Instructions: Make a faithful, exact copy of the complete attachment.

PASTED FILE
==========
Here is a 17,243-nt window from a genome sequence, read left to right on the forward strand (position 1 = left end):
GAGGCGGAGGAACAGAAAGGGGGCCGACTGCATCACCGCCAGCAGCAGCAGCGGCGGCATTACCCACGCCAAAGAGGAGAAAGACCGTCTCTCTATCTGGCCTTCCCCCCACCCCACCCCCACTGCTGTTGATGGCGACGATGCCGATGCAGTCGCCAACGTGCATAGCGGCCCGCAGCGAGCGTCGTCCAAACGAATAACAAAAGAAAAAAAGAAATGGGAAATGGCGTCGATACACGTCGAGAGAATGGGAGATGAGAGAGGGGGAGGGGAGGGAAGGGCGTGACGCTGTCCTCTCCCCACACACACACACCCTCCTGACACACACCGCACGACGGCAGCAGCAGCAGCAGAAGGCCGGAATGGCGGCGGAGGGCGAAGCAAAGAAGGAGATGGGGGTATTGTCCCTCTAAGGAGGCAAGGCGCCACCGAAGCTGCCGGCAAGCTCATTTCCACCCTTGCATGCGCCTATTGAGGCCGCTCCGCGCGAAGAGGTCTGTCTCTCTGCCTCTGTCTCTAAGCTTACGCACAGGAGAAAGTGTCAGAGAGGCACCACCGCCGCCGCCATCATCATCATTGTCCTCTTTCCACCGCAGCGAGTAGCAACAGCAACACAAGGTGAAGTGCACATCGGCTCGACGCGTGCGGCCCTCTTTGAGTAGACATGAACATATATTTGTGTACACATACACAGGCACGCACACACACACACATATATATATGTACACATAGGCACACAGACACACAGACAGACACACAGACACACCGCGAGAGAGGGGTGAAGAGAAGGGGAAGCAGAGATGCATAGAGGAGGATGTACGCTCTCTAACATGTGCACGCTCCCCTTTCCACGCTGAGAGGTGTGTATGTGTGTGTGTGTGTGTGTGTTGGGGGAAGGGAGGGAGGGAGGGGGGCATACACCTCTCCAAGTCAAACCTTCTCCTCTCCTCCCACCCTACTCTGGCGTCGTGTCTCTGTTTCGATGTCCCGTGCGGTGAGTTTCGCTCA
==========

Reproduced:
Here is a 17,243-nt window from a genome sequence, read left to right on the forward strand (position 1 = left end):
GAGGCGGAGGAACAGAAAGGGGGCCGACTGCATCACCGCCAGCAGCAGCAGCGGCGGCATTACCCACGCCAAAGAGGAGAAAGACCGTCTCTCTATCTGGCCTTCCCCCCACCCCACCCCCACTGCTGTTGATGGCGACGATGCCGATGCAGTCGCCAACGTGCATAGCGGCCCGCAGCGAGCGTCGTCCAAACGAATAACAAAAGAAAAAAAGAAATGGGAAATGGCGTCGATACACGTCGAGAGAATGGGAGATGAGAGAGGGGGAGGGGAGGGAAGGGCGTGACGCTGTCCTCTCCCCACACACACACACCCTCCTGACACACACCGCACGACGGCAGCAGCAGCAGCAGAAGGCCGGAATGGCGGCGGAGGGCGAAGCAAAGAAGGAGATGGGGGTATTGTCCCTCTAAGGAGGCAAGGCGCCACCGAAGCTGCCGGCAAGCTCATTTCCACCCTTGCATGCGCCTATTGAGGCCGCTCCGCGCGAAGAGGTCTGTCTCTCTGCCTCTGTCTCTAAGCTTACGCACAGGAGAAAGTGTCAGAGAGGCACCACCGCCGCCGCCATCATCATCATTGTCCTCTTTCCACCGCAGCGAGTAGCAACAGCAACACAAGGTGAAGTGCACATCGGCTCGACGCGTGCGGCCCTCTTTGAGTAGACATGAACATATATTTGTGTACACATACACAGGCACGCACACACACACACATATATATATGTACACATAGGCACACAGACACACAGACAGACACACAGACACACCGCGAGAGAGGGGTGAAGAGAAGGGGAAGCAGAGATGCATAGAGGAGGATGTACGCTCTCTAACATGTGCACGCTCCCCTTTCCACGCTGAGAGGTGTGTATGTGTGTGTGTGTGTGTGTGTTGGGGGAAGGGAGGGAGGGAGGGGGGCATACACCTCTCCAAGTCAAACCTTCTCCTCTCCTCCCACCCTACTCTGGCGTCGTGTCTCTGTTTCGATGTCCCGTGCGGTGAGTTTCGCTCA